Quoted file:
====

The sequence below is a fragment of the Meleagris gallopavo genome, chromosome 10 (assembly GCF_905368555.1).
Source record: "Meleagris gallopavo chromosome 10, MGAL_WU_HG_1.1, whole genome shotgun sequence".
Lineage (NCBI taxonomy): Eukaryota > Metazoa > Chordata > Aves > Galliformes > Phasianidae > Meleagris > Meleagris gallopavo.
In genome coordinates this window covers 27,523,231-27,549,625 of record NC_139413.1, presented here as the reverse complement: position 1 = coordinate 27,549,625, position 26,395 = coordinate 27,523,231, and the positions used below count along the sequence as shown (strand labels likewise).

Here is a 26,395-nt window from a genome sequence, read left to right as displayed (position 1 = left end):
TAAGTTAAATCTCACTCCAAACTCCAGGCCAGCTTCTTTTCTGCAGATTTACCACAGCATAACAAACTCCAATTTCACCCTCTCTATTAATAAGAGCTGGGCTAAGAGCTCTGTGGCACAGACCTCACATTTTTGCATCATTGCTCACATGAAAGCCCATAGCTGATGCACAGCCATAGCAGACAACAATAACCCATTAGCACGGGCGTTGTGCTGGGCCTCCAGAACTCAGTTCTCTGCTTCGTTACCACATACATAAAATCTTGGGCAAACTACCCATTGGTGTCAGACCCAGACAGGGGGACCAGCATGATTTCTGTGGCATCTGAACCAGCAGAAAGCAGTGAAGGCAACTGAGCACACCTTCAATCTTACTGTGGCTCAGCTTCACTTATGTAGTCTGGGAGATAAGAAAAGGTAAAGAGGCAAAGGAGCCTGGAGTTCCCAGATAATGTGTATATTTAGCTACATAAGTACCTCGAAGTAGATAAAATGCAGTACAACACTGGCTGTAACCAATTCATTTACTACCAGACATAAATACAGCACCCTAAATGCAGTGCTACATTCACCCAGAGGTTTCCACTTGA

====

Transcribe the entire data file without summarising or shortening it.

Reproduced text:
The sequence below is a fragment of the Meleagris gallopavo genome, chromosome 10 (assembly GCF_905368555.1).
Source record: "Meleagris gallopavo chromosome 10, MGAL_WU_HG_1.1, whole genome shotgun sequence".
Lineage (NCBI taxonomy): Eukaryota > Metazoa > Chordata > Aves > Galliformes > Phasianidae > Meleagris > Meleagris gallopavo.
In genome coordinates this window covers 27,523,231-27,549,625 of record NC_139413.1, presented here as the reverse complement: position 1 = coordinate 27,549,625, position 26,395 = coordinate 27,523,231, and the positions used below count along the sequence as shown (strand labels likewise).

Here is a 26,395-nt window from a genome sequence, read left to right as displayed (position 1 = left end):
TAAGTTAAATCTCACTCCAAACTCCAGGCCAGCTTCTTTTCTGCAGATTTACCACAGCATAACAAACTCCAATTTCACCCTCTCTATTAATAAGAGCTGGGCTAAGAGCTCTGTGGCACAGACCTCACATTTTTGCATCATTGCTCACATGAAAGCCCATAGCTGATGCACAGCCATAGCAGACAACAATAACCCATTAGCACGGGCGTTGTGCTGGGCCTCCAGAACTCAGTTCTCTGCTTCGTTACCACATACATAAAATCTTGGGCAAACTACCCATTGGTGTCAGACCCAGACAGGGGGACCAGCATGATTTCTGTGGCATCTGAACCAGCAGAAAGCAGTGAAGGCAACTGAGCACACCTTCAATCTTACTGTGGCTCAGCTTCACTTATGTAGTCTGGGAGATAAGAAAAGGTAAAGAGGCAAAGGAGCCTGGAGTTCCCAGATAATGTGTATATTTAGCTACATAAGTACCTCGAAGTAGATAAAATGCAGTACAACACTGGCTGTAACCAATTCATTTACTACCAGACATAAATACAGCACCCTAAATGCAGTGCTACATTCACCCAGAGGTTTCCACTTGA